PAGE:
When a piece of luggage gets lost in the United States, the airline keeps it for 90 days, as they try to find out who it belongs to. That’s why it’s important to have multiple name tags with your name on your checked luggage. The percentage of luggage that gets permanently lost is low, but with over 600 million passengers a year, that works out to a lot of luggage. So, what do the airlines do with the stuff?
They sell it all to this store. The Unclaimed Baggage Center buys it by weight, picks it up at airports around the country, and brings it back here to Scottsboro, Alabama. About 7,000 new items arrive everyday! Roughly a third is thrown in the garbage, another third given to charities or recycled and the remaining good stuff is retailed. The store is enormous, occupying an entire city block.
This is about a quarter of the entire store. Clothes comprise 60% of the offerings, but the diversity of the rest is incredible; hundreds of cameras, books, sunglasses, pieces of jewellery, sports equipment. I saw horse saddles, collections of VHS tapes and a diving dry suit. I was shocked to see underwear for sale, until I realized it was the lost cargo section; new products lost on their way to retail outlets across the country. Depending on the type of products, they are sold at 20-80% of retail value. This was my loot:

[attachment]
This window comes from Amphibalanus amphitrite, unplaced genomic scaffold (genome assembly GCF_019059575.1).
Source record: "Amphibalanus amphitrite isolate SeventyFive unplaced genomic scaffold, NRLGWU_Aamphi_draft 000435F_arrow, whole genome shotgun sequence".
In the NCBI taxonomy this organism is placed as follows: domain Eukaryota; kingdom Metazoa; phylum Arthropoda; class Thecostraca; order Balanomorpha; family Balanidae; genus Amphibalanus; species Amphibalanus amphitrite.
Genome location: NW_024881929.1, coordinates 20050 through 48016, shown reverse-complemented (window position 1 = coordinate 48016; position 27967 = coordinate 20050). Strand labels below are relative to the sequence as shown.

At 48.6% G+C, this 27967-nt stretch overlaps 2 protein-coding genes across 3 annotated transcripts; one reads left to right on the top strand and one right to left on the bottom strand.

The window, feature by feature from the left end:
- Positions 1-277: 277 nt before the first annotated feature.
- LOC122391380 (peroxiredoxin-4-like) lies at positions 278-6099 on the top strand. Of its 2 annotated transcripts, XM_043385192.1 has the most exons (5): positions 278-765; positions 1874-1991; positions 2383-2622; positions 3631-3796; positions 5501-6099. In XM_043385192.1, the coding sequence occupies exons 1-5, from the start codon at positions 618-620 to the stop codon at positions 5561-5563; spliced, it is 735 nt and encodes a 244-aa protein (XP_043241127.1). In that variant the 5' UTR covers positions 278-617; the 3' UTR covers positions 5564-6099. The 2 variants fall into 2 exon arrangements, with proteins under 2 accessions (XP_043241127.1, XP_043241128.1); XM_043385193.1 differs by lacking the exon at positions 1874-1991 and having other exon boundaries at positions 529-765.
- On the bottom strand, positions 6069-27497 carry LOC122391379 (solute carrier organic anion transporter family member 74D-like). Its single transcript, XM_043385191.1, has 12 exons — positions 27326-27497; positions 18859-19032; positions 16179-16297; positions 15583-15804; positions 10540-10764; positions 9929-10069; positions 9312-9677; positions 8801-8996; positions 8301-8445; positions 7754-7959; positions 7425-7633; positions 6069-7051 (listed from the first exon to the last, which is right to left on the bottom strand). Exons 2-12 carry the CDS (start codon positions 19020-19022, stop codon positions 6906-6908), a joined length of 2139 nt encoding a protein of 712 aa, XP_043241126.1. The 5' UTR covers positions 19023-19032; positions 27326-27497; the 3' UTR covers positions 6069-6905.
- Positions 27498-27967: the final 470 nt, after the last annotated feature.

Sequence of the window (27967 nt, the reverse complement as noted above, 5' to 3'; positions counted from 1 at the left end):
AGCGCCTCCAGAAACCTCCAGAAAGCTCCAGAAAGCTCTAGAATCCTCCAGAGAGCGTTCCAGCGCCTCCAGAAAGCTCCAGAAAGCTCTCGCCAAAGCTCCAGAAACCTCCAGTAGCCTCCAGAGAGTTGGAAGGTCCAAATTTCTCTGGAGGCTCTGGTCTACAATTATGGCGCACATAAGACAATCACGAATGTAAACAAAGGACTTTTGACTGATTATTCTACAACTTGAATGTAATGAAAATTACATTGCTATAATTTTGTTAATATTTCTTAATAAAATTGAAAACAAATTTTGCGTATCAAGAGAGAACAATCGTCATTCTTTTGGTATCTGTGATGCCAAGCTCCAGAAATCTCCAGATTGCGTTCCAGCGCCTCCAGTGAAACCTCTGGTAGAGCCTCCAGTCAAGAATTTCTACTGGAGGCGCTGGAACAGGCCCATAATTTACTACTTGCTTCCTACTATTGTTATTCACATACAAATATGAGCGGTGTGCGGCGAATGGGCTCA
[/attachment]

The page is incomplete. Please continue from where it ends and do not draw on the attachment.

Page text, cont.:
– 2 short sleeve shirts (what I most commonly wear while travelling);
– 2 polo shirts;
– Jared Diamond’s The World until Yesterday: What Can We Learn from Traditional Societies?, 2012, Hardcover;
– Lonelyplanet’s Korea (North and South), 2013 edition; and
– A new wallet large enough to fit bills bigger than Canadian and US $, like 50 euro notes.
Total damage, with tax: $28! Saving me enough money to be able to afford the steep ticket price to Tennessee’s star attraction: